Postoperative pneumonia: The development of pneumonia after major lung surgery can be an issue for patients with mesothelioma or other types of cancer that affect the lungs. According to at least one study, up to 25 percent of patients who have all or part of a lung surgically removed may develop pneumonia after the operation.

Lymphedema: If lymph nodes are removed as part of the surgical treatment for cancer, survivors may develop lymphedema. This condition causes lymph fluid to accumulate, and may lead to swelling and pain. Depending on severity, location, and other factors, there are a number of potential treatments for lymphedema, including exercise, physical therapy, massage, draining, and medication.


Radiation treatment itself is not painful, but there are side effects following treatment that can cause discomfort, pain, or even additional problems for survivors in the long term. These will vary in their severity, and not everyone will experience them all.

Skin problems: One common after effect that cancer patients deal with is damage to the skin where the radiation was applied. This damage can appear and feel much like a sunburn, as it causes the skin to dry out and may become itchy. Severe occurrences can cause the skin to blister or peel. In most cases, the skin problems caused by radiation will go away within a few weeks after treatment.

Chest problems: For those who have radiation for lung-related cancers and other cancers in the chest, common problems can include difficulty swallowing, shortness of breath, and stiffness or soreness in specific areas, such as the shoulders or nipples. Some of these symptoms may seem similar to pneumonitis (described above), so talking with a doctor is recommended if any of these symptoms occur.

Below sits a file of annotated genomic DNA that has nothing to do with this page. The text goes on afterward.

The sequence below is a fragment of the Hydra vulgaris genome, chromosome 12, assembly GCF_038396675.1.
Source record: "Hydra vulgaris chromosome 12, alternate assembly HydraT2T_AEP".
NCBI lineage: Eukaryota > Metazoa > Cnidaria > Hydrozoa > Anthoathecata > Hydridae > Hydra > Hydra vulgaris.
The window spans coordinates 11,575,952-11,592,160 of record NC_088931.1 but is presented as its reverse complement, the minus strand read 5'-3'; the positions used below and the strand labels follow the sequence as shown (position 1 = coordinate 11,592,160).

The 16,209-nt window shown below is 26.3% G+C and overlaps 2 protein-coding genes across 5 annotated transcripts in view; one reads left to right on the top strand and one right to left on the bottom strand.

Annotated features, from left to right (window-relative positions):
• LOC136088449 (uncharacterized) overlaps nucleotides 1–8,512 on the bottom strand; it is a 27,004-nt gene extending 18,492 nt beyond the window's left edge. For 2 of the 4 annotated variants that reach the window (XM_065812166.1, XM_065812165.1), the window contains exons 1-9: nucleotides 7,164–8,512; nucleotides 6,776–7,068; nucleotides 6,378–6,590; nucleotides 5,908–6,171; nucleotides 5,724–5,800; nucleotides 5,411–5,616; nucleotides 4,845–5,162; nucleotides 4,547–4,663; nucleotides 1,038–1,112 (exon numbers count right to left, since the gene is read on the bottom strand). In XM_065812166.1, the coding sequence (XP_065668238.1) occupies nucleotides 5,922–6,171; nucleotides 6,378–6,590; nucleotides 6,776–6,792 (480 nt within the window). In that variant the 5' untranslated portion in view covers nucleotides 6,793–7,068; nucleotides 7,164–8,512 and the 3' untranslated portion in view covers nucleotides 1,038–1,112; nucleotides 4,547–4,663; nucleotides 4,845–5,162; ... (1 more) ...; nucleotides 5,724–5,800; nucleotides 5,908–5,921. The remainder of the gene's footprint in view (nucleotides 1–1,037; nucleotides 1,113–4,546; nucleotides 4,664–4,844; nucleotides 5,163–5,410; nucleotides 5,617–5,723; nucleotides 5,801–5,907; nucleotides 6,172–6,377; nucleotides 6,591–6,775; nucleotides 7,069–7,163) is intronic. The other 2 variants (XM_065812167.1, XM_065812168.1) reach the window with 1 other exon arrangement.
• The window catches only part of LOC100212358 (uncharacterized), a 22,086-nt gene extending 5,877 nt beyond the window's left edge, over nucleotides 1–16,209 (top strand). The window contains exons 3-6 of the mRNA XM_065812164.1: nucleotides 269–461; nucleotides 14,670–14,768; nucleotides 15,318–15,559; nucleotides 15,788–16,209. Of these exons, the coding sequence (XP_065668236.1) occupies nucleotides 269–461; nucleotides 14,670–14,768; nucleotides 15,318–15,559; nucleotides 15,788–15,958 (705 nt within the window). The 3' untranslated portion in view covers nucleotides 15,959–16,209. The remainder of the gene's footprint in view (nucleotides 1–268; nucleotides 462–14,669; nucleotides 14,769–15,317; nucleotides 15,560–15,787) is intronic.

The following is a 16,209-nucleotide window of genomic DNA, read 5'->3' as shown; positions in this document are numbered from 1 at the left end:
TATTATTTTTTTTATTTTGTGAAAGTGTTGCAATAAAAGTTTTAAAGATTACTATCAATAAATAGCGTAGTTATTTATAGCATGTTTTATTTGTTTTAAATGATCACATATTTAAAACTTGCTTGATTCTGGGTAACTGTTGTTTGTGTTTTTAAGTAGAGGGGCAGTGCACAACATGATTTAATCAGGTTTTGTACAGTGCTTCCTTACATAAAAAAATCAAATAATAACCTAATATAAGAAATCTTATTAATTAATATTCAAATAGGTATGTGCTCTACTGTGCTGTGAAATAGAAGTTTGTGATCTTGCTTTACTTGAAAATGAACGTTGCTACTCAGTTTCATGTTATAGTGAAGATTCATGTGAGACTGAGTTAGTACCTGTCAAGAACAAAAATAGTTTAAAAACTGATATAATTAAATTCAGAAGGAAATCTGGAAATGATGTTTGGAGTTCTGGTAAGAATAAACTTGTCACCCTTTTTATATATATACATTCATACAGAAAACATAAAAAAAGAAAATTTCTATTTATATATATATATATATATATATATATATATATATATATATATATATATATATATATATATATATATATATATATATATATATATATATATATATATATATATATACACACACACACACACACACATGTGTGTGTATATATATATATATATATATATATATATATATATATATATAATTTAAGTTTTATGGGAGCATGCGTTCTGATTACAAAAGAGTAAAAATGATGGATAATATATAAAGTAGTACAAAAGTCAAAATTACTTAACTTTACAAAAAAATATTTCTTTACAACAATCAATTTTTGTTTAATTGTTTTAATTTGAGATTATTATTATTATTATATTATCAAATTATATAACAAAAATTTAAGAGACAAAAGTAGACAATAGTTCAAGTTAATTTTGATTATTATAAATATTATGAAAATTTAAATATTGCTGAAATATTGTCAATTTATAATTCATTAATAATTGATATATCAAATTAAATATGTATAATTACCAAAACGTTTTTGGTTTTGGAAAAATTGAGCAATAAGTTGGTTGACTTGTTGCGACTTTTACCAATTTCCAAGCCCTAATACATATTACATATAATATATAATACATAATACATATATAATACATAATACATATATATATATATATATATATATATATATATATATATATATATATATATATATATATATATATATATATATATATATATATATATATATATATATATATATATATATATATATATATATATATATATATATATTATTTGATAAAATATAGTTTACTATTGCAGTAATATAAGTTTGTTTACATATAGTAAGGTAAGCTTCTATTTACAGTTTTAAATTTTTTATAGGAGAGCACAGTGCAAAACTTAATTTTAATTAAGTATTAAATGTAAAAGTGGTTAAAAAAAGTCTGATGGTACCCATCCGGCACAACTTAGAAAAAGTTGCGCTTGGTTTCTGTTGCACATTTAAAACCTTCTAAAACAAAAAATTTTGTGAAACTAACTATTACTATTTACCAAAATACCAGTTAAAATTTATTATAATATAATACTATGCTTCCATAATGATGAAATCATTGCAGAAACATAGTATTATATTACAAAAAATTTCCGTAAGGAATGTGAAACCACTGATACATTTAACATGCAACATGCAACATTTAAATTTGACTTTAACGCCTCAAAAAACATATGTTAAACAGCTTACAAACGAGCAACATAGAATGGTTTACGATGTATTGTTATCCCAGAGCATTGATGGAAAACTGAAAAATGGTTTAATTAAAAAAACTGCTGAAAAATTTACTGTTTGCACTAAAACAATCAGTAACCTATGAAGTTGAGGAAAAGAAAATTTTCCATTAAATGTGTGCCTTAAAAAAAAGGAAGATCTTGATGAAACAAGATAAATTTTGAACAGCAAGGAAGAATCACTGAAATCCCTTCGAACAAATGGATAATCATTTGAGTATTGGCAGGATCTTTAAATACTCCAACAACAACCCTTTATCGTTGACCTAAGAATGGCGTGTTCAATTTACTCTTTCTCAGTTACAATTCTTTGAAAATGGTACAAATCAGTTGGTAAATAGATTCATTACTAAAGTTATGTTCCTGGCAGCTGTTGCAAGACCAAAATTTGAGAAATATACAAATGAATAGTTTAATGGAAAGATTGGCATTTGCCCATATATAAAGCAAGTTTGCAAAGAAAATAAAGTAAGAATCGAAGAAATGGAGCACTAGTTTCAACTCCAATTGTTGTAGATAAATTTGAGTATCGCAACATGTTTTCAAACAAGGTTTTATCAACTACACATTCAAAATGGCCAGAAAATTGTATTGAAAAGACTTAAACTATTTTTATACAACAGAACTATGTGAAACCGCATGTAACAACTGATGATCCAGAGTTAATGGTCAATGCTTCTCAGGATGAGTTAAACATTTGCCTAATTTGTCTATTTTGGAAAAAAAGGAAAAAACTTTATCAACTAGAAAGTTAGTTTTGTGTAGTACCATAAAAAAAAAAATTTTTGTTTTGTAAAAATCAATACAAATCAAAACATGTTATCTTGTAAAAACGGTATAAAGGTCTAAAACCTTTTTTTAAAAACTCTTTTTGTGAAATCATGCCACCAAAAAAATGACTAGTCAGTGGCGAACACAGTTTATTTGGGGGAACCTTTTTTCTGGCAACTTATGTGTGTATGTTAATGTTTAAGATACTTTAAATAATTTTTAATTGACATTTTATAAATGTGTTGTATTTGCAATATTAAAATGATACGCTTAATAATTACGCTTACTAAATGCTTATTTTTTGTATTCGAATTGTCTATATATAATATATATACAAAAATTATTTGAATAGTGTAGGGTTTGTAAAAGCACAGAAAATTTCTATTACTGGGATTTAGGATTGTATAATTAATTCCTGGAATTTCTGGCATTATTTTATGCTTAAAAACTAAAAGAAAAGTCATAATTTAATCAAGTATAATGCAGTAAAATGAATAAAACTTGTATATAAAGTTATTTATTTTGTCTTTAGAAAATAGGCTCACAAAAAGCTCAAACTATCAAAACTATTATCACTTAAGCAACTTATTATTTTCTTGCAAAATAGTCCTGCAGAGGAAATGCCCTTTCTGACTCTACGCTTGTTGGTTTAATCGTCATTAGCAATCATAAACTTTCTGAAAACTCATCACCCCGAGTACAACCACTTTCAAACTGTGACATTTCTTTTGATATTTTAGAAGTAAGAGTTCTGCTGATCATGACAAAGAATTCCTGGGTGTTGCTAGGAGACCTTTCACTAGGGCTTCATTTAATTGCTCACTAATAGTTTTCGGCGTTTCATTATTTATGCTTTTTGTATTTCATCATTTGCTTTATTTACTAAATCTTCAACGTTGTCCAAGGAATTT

Other cancers: Radiation is itself a carcinogen, and while radiation therapy is targeted specifically to the location(s) where tumors occur, damage to nearby tissue can sometimes lead to the development of additional tumors or other types of cancer. Generally, the risk of developing additional cancers from radiation therapy is extremely small, but it can be deadly when it occurs, especially if the survivor is already weakened from their first cancer and its treatment.


There are a lot of different chemotherapy drugs out there, and each one has its own side effects and problems. In addition to the physical issues caused by all forms of cancer treatment, there are some general long-term effects that can be caused by chemotherapy.

Hair loss: One of the most well known effects of chemotherapy is hair loss, and approximately 65 percent of patients who undergo the treatment experience loss of hair. The amount of hair loss experienced depends on the type of chemotherapy drug used. Many people consider the loss of their hair as an extremely traumatic aspect of chemotherapy. Fortunately, hair usually grows back within a few months, though it may initially have a different color or texture than normal hair.

Chemo brain: People who go through chemotherapy can often develop cognitive problems such as memory loss, forgetfulness, trouble concentrating, and general fogginess. The exact cause of “chemo brain” (also called “cancer brain”) are not entirely clear, but may symptoms may be exacerbated by fatigue, stress or anxiety, age, or other medications used to treat the side effects of chemotherapy. Survivors can experience chemo brain for a very long time after their final treatments, sometimes as long as two years or more.

Stay Informed

Being aware of the long-term effects of cancer treatment allows survivors to be prepared for them, which can reduce fear, stress, and anxiety, and may help lessen the effects of some of these problems. Many are concerned that what they are experiencing is as a result of the cancer, and this creates fear. Caregivers and others on the support team should also be aware of the potential side effects of the treatments, so they can help the survivor deal with them.

Just as having a plan to deal with the cancer treatments as one is going through them is important, so is the aftercare of the treatments. Having a plan in place will really help with the recovery process, and reduce the discomfort of these as well as the anxiety.